Salt precipitation: the method used for the drug tolerance assays creates a salt precipitation not long after the addition of Acid at pH 2.5 to the MgCl2 sample dilution. In order to test what was precipitating and if the precipitate went fully back into solution, the following method was used. In a non-binding plate samples containing either BSA, serum, plasma, sucrose, ovalbumin, 1x PBS, glucose, fibrogen, fibrogen extracted matrix, NaCl, histidine, or IgG (human IgG1-4) were added at equal volumes to 2 M MgCl2. To this solution 400 mM Glycine was added at 1:2.5 dilution for a total of 1:5 dilution. The plate(s) were read at 490, 540, 656 and 280 nm as a kinetic read every 5 minutes for 30 minutes. After the precipitate was formed 250 mM Tris +3% BSA, pH 8.0 was added to return the solution to a neutral pH range. Kinetic reads at 490, 540, 656 and 280 nm were performed every 5 minutes for 30 minutes.
Drug Tolerance: Multiple experiments with a non-drug tolerant monoclonal anti-drug antibody were performed using 3 M MgCl2 in comparison to the acetic acid dissociation in the original method. The assay was performed using a 1:5 dilution of sample in either 300 mM Acetic Acid or 3 M MgCl2 for a 30 minute incubation prior to neutralization (250 mM Tris, pH 8.0 for the acetic acid and 1X PBS+Blocking buffer for the MgCl2). The MgCl2 dissociation did have a higher RLU signal overall for the antibody, as expected based on the HISDA paper by Jordan et. al 1; however, we did not have a significant increase in drug tolerance using MgCl2 alone. It is of note that the HISDA method uses 4 M MgCl2. In our laboratory we have found that high concentrations of MgCl2 caused significant loss in antibody signal overtime in this assay. Thus selection of the appropriate MgCl2 concentration is critical for assay development.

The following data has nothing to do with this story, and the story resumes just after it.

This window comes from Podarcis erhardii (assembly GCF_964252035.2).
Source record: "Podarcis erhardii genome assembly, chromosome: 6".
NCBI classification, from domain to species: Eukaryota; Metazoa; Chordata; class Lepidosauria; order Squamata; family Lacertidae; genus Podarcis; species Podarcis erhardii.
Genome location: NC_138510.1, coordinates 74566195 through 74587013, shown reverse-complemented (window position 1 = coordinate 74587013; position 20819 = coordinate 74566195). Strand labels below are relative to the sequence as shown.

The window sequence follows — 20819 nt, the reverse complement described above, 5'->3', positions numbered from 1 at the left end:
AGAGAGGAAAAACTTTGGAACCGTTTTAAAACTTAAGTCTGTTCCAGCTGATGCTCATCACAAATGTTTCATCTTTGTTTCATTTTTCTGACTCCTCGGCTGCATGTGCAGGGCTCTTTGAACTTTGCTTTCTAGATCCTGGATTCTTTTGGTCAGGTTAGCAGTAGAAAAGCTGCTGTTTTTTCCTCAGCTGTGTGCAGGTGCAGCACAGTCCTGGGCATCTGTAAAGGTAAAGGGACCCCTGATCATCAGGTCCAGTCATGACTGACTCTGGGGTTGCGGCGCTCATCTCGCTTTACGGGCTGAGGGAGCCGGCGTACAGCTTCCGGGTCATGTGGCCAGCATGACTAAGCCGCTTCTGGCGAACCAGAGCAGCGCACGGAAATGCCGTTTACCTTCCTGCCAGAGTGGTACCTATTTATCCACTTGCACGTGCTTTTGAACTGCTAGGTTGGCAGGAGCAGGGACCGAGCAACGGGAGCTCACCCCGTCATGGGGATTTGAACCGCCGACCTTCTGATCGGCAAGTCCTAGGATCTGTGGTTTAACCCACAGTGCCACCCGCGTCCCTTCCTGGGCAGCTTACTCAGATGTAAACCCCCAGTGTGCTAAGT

The low drug tolerance led to the development of a stepwise procedure treating first with MgCl2 then with Acid (developed in multiple assays with differing acids, drugs, and ADAs). Drug tolerance was improved from none to minimal drug tolerance up to concentrations of 1000 μg/mL for the drug evaluated depending on antibody concentration and method of removing the unbound drug.
This novel two-step acid and ionic dissociation method uses salt precipitation to aid in removing the newly dissociated drug from the system. The temporary shift to the tertiary and quaternary structures improves the drug tolerance, allowing the remaining free ADAs to be added to a variety of assay types for antibody detection. This method has been successful in achieving drug tolerance without compromising assay sensitivity for the monoclonal assay and increased sensitivity for the polyclonal assay as non-specific binding was decreased.
1.Gregor Jordan 1, Alexander Pohler 1, Florence Guilhot 2 et al. – High ionic strength dissociation assay (HISDA) for high drug tolerant immunogenicity testing – Bioanalysis (2020) 12(12), 857866″.
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